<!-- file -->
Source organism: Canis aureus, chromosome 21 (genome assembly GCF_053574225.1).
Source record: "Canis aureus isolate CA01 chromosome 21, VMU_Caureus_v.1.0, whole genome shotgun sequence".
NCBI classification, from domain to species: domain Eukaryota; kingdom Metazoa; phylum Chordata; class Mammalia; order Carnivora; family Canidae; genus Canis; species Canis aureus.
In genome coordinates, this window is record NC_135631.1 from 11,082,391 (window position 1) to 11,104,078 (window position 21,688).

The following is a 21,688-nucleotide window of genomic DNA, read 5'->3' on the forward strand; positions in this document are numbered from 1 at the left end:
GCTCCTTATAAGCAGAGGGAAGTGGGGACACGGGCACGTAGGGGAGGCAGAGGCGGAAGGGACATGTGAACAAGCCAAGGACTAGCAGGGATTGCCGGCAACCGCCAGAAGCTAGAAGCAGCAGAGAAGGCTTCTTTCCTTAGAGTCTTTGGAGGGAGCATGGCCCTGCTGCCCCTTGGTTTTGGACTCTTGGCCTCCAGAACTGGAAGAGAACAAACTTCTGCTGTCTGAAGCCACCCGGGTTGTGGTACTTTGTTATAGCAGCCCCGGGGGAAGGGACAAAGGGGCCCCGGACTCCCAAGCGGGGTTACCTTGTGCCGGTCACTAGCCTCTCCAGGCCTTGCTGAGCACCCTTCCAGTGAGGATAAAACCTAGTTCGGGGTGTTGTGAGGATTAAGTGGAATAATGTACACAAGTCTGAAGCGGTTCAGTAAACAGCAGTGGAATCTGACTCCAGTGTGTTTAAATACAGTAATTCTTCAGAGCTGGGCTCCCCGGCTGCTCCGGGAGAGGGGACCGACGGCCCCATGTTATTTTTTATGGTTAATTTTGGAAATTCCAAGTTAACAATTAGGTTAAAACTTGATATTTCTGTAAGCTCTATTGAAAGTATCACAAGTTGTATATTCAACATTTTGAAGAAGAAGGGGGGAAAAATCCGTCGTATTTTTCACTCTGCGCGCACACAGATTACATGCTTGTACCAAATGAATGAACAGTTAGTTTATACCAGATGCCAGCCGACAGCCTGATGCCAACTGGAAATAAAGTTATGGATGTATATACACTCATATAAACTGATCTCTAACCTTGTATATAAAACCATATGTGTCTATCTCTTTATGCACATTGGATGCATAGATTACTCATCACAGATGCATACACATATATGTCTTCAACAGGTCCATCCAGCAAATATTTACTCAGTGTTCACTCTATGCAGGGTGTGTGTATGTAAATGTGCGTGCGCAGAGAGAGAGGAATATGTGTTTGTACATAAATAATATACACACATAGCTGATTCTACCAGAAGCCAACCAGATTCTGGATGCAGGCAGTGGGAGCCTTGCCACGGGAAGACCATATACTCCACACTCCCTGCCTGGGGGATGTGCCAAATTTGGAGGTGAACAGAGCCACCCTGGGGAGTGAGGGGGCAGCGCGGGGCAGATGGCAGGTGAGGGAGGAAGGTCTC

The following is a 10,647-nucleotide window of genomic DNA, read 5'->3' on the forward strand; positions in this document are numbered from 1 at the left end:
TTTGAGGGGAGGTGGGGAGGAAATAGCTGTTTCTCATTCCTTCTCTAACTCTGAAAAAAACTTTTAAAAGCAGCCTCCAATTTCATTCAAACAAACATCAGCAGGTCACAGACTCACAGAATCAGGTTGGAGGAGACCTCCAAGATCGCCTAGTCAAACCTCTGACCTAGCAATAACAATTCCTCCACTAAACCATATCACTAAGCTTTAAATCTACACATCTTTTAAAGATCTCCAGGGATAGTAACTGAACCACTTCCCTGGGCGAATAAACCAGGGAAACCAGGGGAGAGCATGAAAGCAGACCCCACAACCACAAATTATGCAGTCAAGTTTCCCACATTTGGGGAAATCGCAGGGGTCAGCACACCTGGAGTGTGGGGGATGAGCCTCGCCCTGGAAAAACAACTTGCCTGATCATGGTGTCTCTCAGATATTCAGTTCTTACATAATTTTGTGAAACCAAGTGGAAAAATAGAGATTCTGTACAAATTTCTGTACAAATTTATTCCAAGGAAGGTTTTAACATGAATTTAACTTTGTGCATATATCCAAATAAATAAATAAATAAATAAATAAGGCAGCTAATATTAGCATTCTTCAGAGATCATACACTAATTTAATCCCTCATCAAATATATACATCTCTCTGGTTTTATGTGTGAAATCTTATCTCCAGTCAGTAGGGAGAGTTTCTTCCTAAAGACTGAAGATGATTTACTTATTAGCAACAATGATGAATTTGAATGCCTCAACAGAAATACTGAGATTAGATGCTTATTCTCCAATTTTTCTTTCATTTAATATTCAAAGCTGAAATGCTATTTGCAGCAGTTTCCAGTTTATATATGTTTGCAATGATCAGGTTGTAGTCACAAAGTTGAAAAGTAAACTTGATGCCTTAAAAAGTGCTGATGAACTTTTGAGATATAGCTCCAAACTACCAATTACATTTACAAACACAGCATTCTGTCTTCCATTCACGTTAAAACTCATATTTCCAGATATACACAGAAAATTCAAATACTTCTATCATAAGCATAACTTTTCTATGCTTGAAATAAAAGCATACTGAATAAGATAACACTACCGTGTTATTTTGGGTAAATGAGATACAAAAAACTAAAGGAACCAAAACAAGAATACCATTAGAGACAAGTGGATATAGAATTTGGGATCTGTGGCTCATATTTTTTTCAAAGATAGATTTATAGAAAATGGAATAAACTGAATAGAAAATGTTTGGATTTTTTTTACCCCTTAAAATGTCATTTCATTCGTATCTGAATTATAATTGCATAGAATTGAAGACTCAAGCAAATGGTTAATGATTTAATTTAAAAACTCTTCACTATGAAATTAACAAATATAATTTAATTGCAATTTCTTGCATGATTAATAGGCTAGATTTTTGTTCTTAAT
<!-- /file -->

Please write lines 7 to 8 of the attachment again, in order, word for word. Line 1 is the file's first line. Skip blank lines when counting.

The following is a 10,647-nucleotide window of genomic DNA, read 5'->3' on the forward strand; positions in this document are numbered from 1 at the left end:
TTTGAGGGGAGGTGGGGAGGAAATAGCTGTTTCTCATTCCTTCTCTAACTCTGAAAAAAACTTTTAAAAGCAGCCTCCAATTTCATTCAAACAAACATCAGCAGGTCACAGACTCACAGAATCAGGTTGGAGGAGACCTCCAAGATCGCCTAGTCAAACCTCTGACCTAGCAATAACAATTCCTCCACTAAACCATATCACTAAGCTTTAAATCTACACATCTTTTAAAGATCTCCAGGGATAGTAACTGAACCACTTCCCTGGGCGAATAAACCAGGGAAACCAGGGGAGAGCATGAAAGCAGACCCCACAACCACAAATTATGCAGTCAAGTTTCCCACATTTGGGGAAATCGCAGGGGTCAGCACACCTGGAGTGTGGGGGATGAGCCTCGCCCTGGAAAAACAACTTGCCTGATCATGGTGTCTCTCAGATATTCAGTTCTTACATAATTTTGTGAAACCAAGTGGAAAAATAGAGATTCTGTACAAATTTCTGTACAAATTTATTCCAAGGAAGGTTTTAACATGAATTTAACTTTGTGCATATATCCAAATAAATAAATAAATAAATAAATAAGGCAGCTAATATTAGCATTCTTCAGAGATCATACACTAATTTAATCCCTCATCAAATATATACATCTCTCTGGTTTTATGTGTGAAATCTTATCTCCAGTCAGTAGGGAGAGTTTCTTCCTAAAGACTGAAGATGATTTACTTATTAGCAACAATGATGAATTTGAATGCCTCAACAGAAATACTGAGATTAGATGCTTATTCTCCAATTTTTCTTTCATTTAATATTCAAAGCTGAAATGCTATTTGCAGCAGTTTCCAGTTTATATATGTTTGCAATGATCAGGTTGTAGTCACAAAGTTGAAAAGTAAACTTGATGCCTTAAAAAGTGCTGATGAACTTTTGAGATATAGCTCCAAACTACCAATTACATTTACAAACACAGCATTCTGTCTTCCATTCACGTTAAAACTCATATTTCCAGATATACACAGAAAATTCAAATACTTCTATCATAAGCATAACTTTTCTATGCTTGAAATAAAAGCATACTGAATAAGATAACACTACCGTGTTATTTTGGGTAAATGAGATACAAAAAACTAAAGGAACCAAAACAAGAATACCATTAGAGACAAGTGGATATAGAATTTGGGATCTGTGGCTCATATTTTTTTCAAAGATAGATTTATAGAAAATGGAATAAACTGAATAGAAAATGTTTGGATTTTTTTTACCCCTTAAAATGTCATTTCATTCGTATCTGAATTATAATTGCATAGAATTGAAGACTCAAGCAAATGGTTAATGATTTAATTTAAAAACTCTTCACTATGAAATTAACAAATATAATTTAATTGCAATTTCTTGCATGATTAATAGGCTAGATTTTTGTTCTTAAT